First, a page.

|BACKGROUNDER EMSB ADOPTS A BALANCED BUDGET FOR 2002-2003|
MONTREAL, JUNE 26, 2002- For the 2002-2003 academic year and the first time since its inception in 1998, the Council of Commissioners of the English Montreal School Board has adopted a balanced budget of $183 million which excludes the cost of surplus staff in the amount of $662,000.
The EMSB’s accumulated deficit as at June 30, 2001 was $1.8 million after incorporating, per Ministry of Education directives, its schools’ and centres’ surpluses of $6.6 million. It is expected that the 2001-2002 results will add about $600,000 million to that deficit figure.
Spending estimates highlights for 2002-2003:
It must be emphasized that the EMSB faces many financial hurdles-both presently and in the future. The loss to other Montreal Island school boards in 1998 of rental properties (with no financial compensation) which generated in excess of $2 million in revenues for the Board has been particularly onerous to the EMSB in terms of reducing expenditures accordingly and in terms of sustaining legal costs to protect the Board’s right to equitable treatment. In addition, a number of Ministry grants are expected to be significantly reduced in the next year (2003-04) such as one covering transportation which may go down by $400,000 and an additional $400,000 the following year. This grant reduction is in addition to an existing mandatory Board contribution of over $840,000.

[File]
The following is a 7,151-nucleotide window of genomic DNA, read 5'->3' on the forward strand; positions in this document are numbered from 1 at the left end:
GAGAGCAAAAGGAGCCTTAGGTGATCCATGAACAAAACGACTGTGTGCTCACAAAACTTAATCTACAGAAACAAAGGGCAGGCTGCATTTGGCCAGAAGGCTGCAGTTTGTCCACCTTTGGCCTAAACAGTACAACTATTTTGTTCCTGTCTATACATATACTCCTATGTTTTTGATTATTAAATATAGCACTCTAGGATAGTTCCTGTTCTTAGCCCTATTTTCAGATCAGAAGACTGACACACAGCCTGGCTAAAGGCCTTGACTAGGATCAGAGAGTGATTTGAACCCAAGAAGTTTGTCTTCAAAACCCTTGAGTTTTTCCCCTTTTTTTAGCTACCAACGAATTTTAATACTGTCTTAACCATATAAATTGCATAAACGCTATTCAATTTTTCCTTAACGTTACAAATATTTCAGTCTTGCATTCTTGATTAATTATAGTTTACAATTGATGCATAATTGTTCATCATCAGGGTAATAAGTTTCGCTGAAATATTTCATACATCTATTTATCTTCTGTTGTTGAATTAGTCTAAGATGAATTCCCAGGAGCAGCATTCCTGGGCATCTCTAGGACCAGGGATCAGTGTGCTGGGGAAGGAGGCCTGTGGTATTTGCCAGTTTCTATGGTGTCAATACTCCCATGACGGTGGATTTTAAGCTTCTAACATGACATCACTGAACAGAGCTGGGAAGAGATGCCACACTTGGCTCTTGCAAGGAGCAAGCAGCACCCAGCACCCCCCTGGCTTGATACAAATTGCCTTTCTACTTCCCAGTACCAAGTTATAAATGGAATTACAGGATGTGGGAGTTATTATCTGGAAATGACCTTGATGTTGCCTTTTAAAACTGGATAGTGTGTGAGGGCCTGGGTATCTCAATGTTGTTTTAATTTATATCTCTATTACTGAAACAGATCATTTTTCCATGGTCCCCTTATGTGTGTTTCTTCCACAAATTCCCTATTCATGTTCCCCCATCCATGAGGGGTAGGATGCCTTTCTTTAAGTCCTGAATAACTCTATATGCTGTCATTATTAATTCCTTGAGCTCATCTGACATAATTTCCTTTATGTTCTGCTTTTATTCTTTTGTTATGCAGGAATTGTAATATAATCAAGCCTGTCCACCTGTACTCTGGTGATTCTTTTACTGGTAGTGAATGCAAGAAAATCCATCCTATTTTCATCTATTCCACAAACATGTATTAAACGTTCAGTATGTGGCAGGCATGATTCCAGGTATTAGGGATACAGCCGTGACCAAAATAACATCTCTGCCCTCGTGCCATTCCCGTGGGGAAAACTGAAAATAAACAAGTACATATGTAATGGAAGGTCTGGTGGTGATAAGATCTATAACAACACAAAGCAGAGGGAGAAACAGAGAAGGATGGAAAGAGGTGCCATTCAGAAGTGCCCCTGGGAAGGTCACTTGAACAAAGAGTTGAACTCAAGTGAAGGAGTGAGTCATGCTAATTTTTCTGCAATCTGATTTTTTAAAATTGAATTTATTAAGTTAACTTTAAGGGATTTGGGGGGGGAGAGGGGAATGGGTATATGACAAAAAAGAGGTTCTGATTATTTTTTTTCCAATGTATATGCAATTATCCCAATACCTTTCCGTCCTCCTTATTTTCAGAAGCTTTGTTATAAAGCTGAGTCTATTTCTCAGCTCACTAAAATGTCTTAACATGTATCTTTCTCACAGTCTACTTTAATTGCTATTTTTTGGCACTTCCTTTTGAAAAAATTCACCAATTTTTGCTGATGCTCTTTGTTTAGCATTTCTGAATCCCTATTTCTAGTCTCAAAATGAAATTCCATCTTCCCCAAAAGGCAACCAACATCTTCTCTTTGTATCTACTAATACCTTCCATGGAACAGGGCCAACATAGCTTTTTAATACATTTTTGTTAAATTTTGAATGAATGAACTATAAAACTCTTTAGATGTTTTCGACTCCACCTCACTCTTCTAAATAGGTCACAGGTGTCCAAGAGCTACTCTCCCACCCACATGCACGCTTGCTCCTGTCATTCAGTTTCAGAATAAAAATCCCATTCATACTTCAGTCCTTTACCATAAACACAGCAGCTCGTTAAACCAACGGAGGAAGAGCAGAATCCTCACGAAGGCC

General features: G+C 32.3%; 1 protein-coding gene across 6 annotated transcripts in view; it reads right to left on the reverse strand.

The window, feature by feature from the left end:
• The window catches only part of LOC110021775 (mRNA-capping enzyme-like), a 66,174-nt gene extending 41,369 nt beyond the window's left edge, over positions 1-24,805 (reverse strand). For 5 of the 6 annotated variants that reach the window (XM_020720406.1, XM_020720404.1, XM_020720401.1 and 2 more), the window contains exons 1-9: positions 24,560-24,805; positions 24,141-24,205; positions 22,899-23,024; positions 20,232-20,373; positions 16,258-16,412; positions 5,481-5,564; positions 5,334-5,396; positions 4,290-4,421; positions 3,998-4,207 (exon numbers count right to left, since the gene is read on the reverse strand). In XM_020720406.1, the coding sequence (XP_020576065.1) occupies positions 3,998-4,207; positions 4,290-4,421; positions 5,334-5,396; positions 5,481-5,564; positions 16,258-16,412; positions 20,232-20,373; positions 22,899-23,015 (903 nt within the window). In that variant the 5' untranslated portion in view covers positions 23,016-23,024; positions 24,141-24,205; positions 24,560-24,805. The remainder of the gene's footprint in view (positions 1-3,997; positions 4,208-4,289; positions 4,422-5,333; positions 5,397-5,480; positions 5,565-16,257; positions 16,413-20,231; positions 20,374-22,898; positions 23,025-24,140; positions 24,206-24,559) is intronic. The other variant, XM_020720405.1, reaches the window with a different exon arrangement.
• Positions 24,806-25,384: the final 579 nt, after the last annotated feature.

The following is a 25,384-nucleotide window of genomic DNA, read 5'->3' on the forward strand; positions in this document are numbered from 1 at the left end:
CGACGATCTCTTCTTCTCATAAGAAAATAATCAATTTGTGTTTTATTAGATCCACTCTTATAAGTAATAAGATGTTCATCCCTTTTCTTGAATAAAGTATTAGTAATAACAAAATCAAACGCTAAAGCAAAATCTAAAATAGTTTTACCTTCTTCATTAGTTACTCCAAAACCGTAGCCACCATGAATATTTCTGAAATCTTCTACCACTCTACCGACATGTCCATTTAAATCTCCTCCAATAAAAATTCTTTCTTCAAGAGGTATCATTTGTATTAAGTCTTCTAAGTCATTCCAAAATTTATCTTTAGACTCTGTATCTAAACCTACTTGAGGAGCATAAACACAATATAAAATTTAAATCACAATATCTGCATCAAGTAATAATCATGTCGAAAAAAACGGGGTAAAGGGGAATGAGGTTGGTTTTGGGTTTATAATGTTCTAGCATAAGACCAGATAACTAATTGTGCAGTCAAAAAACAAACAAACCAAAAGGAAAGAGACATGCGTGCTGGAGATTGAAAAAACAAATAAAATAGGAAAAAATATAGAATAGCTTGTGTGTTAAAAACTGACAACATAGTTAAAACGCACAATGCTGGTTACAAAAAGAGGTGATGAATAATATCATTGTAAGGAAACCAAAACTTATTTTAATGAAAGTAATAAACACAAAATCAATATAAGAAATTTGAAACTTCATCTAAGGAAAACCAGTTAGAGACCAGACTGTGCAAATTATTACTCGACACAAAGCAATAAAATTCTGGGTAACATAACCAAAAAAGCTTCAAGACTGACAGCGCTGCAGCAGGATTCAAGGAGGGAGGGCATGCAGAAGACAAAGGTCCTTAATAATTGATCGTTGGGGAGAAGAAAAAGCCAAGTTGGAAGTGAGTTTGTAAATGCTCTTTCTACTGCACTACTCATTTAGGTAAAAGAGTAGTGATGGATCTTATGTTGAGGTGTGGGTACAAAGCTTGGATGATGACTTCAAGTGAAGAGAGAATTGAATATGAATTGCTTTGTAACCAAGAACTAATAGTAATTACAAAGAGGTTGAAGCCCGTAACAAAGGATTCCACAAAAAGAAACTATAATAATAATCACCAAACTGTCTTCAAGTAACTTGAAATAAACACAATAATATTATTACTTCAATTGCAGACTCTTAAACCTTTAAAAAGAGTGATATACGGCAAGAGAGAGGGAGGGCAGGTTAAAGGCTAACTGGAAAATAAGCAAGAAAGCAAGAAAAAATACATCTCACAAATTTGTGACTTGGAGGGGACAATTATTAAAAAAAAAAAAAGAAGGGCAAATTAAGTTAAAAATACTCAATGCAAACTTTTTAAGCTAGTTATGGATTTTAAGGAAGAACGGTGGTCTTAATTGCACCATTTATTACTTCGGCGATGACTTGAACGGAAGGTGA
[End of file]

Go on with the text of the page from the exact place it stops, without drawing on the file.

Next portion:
There has also been no announcement from the Ministry regarding the continuation of the five-year plan for the implementation of information technology in order to replace computer equipment and improve communication networks.
School boards have experienced significant financial reductions over the course of many years. These budgetary compressions have made it extremely difficult to meet the educational needs of students in elementary, secondary and adult education and have resulted in a significant reduction in human resources.
This has impacted negatively on workload and recruitment at a time when needs, as well as parent expectations, have increased. Funding to school boards is not adequate to provide services to support the increasing number of students with special needs, nor is it sufficient to accomplish the capital projects urgently needed to maintain school buildings in an acceptable condition.
Michael J. Cohen